As the saying goes, love conquers all. But can love conquer addiction and treatment?
If you are the spouse of a person experiencing an addiction, you know it is not easy. Addiction can change a person: He or she may lie or do desperate things to acquire a substance. Though people prepare for stress when they enter a marriage, many do not anticipate the burden of an addiction or see it coming.
Addiction can have destructive effects on any relationship. The only way to save your marriage is to get your partner help. Here are four ways you can help your loved one get on the path to recovery.
1. Realize you cannot change people
You cannot change your partner, no matter how hard you try. Addiction is hard, but it can only be overcome by the person it affects. This takes a great deal of internal willpower and determination, Addiction Treatment magazine stated. If a person wants to stop addiction from taking over his or her life, he or she is the only person to make it happen.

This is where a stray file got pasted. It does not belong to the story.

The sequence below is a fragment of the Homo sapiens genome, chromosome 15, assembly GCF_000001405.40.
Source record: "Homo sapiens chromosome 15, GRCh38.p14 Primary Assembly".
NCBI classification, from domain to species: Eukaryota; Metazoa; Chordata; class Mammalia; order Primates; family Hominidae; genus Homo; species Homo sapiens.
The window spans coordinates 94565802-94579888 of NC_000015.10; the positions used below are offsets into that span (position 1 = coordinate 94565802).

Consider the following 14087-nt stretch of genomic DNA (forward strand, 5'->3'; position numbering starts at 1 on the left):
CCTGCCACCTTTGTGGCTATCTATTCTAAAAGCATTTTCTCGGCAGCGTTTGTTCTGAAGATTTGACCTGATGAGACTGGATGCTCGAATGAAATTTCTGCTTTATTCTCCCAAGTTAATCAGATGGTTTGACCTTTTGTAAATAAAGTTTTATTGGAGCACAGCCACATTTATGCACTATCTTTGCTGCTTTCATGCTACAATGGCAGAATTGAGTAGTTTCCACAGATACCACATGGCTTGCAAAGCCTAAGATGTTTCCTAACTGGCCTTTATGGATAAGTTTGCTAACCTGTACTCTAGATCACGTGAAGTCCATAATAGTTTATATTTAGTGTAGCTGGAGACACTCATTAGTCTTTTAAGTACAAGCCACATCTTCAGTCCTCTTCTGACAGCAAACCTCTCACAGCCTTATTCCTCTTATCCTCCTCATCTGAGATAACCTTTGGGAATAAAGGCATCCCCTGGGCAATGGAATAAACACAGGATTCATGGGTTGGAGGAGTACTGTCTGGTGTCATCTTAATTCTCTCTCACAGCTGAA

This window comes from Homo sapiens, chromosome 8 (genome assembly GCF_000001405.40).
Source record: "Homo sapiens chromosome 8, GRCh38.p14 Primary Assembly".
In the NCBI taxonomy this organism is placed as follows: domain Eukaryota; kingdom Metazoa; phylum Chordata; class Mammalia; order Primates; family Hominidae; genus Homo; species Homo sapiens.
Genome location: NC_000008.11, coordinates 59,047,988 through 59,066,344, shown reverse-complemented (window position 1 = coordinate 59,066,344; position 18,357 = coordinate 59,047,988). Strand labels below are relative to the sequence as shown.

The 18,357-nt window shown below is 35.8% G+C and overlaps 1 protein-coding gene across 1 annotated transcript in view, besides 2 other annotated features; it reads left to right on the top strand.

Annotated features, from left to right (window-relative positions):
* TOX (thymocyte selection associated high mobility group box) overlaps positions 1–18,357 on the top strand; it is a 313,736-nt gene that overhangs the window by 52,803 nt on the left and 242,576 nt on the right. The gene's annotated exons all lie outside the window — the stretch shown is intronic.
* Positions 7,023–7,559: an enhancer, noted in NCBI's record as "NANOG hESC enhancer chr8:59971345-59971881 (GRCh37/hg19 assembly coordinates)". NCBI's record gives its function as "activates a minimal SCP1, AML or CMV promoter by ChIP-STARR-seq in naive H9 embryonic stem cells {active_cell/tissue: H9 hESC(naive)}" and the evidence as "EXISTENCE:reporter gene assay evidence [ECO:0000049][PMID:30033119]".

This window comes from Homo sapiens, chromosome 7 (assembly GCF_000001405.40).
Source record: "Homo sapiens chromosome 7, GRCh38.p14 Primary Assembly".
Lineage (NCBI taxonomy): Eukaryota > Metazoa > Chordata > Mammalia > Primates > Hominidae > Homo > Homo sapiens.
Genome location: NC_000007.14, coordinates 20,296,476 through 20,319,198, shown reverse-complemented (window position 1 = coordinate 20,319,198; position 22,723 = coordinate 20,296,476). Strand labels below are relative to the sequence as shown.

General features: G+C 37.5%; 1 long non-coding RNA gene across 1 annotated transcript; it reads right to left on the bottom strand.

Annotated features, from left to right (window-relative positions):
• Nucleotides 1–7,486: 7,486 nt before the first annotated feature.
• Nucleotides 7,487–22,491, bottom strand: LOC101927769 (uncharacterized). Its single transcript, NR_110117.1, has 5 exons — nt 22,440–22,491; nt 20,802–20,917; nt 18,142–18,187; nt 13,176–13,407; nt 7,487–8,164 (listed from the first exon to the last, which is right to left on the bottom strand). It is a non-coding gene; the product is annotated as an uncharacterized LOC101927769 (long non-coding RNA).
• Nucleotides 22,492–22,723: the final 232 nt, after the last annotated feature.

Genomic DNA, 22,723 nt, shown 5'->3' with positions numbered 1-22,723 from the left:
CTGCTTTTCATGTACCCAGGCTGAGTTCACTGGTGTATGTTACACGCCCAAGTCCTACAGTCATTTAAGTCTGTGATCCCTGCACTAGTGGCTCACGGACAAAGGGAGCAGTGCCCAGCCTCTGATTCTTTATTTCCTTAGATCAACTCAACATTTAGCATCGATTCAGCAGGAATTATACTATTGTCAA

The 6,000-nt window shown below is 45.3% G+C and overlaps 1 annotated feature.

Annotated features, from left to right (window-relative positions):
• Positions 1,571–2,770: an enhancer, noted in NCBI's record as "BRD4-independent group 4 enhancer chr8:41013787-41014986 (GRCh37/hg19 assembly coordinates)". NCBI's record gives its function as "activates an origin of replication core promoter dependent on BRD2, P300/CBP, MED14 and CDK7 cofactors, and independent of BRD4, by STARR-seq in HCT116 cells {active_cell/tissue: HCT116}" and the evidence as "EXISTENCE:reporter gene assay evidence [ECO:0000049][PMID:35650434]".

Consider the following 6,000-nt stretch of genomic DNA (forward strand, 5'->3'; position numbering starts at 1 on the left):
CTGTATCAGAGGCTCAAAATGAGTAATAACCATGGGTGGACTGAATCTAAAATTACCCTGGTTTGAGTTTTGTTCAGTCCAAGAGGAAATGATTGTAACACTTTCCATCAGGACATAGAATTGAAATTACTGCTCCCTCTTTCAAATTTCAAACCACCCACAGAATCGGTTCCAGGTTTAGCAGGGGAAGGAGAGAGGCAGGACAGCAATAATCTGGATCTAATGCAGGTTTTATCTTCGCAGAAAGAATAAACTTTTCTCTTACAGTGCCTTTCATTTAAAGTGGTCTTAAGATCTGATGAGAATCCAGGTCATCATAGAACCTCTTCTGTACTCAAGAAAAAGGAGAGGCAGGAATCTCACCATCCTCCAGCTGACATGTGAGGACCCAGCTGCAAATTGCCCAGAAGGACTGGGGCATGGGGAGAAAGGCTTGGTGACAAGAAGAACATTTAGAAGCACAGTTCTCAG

2. Be supportive
Support is key in recovery. You should be supportive of your partner, especially during treatment. However, it is important not to enable him or her, since doing so will only exacerbate the problem. Support the recovery, not the addiction. If your partner asks or begs for his or her vice, do not give in – no matter how difficult it is.
3. Take care of yourself first
Despite the needs of your spouse, remember that you should still put yourself first. This can easily be overlooked if your partner has a problem. In order to properly take care of someone else, you need to be healthy – physically and mentally. Find time to exercise regularly and eat well.
4. Educate yourself
If your loved one has an addiction, take some time to learn about it. With addiction comes many trials and tribulations, and you will want to be prepared for them. For instance, it will be crucial for you to identify the signs of a relapse if it happens. Fortunately, there are plenty of resources to help you learn about addiction. Try attending a Narcotics Anonymous or Alcohol Anonymous meeting to hear other people’s stories. There are also 12-step meetings for couples available if the addiction has drastically soured the relationship.